Under its agreements, Credit Suisse’s penalty is approximately $ 247.5 million. After crediting the department for payments to other authorities, Credit Suisse will pay approximately $ 175.5 million to the United States. Credit Suisse has also agreed to a methodology for calculating immediate fraud losses for victims of its criminal conduct; the amount of compensation payable to victims will be determined in a future procedure. Credit Suisse has also entered into separate side resolutions with the United States Securities and Exchange Commission (SEC) and the United Kingdom’s Financial Conduct Authority (FCA). The Swiss Financial Market Supervisory Authority (FINMA) has also taken enforcement action, which includes the appointment of an independent third party to review the implementation and effectiveness of compliance measures for business conducted in countries financially. low and high risk, subject to the administrative provisions of FINMA. to treat.
The department reached this resolution with Credit Suisse based on several factors, including its inability to voluntarily disclose the conduct to the department and the nature and seriousness of the offense, which included the involvement of bankers within CSSEL. Credit Suisse received only partial credit for its cooperation with the department’s investigation, as it significantly delayed the production of relevant evidence. Therefore, the total penalty reflects a 15% reduction from the lower end of the applicable US sentencing guidelines. Credit Suisse has also agreed to continue to cooperate with the department, improve its compliance program and internal controls, and provide improved reporting to the department on Credit Suisse’s remediation and compliance program. Among other things, the enhanced reporting provisions require Credit Suisse to meet with the department at least quarterly and submit annual reports regarding the status of its remediation efforts, the results of its tests of its compliance program and its results. proposals to ensure that its compliance program is reasonably designed, implemented and enforced so as to be effective in deterring and detecting violations of fraud, money laundering, corrupt practices law to the foreign and other applicable anti-corruption laws.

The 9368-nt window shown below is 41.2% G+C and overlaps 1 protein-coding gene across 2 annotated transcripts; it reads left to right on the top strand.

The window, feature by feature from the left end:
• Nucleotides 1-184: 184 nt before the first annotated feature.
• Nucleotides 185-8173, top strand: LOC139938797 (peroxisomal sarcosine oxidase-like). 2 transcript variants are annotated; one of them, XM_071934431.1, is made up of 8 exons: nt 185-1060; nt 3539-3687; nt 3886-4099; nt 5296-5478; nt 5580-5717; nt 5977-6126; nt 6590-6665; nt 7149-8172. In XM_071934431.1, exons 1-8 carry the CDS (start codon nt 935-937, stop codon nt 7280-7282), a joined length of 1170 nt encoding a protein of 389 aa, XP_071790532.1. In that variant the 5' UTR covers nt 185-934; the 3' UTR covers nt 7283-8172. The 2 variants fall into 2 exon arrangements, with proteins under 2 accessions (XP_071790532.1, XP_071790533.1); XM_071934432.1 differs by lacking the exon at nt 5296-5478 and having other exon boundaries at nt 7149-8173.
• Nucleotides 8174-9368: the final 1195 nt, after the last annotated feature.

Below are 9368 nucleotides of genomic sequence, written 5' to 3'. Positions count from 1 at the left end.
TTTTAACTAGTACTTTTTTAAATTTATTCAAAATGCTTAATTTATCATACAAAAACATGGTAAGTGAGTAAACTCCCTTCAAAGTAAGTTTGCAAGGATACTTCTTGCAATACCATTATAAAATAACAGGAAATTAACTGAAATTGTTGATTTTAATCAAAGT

The FBI is investigating the case.
Trial lawyers Margaret A. Moeser of the Money Laundering and Asset Recovery Section (MLARS) of the Criminal Division, David M. Fuhr and Katherine Nielsen of the Fraud Section of the Criminal Division, and Assistant United States Attorney Hiral D. Mehta of the United States Attorney’s Office for the Eastern New York District is pursuing the case. The Office of International Affairs of the Criminal Division provided crucial assistance in this case.
The department appreciates the important help provided by the SEC and the FCA. The Department also expresses its appreciation for the assistance provided by the authorities of Switzerland and the United Kingdom in responding to requests for mutual legal assistance.
MLARS ‘Banking Integrity Unit investigates and prosecutes banks and other financial institutions, including their officers, managers and employees, whose actions threaten the integrity of the individual institution or the financial system at large.
Additional information on the role of the Fraud Section in the Criminal Division’s efforts to combat economic crime is available at www.justice.gov/criminal-fraud.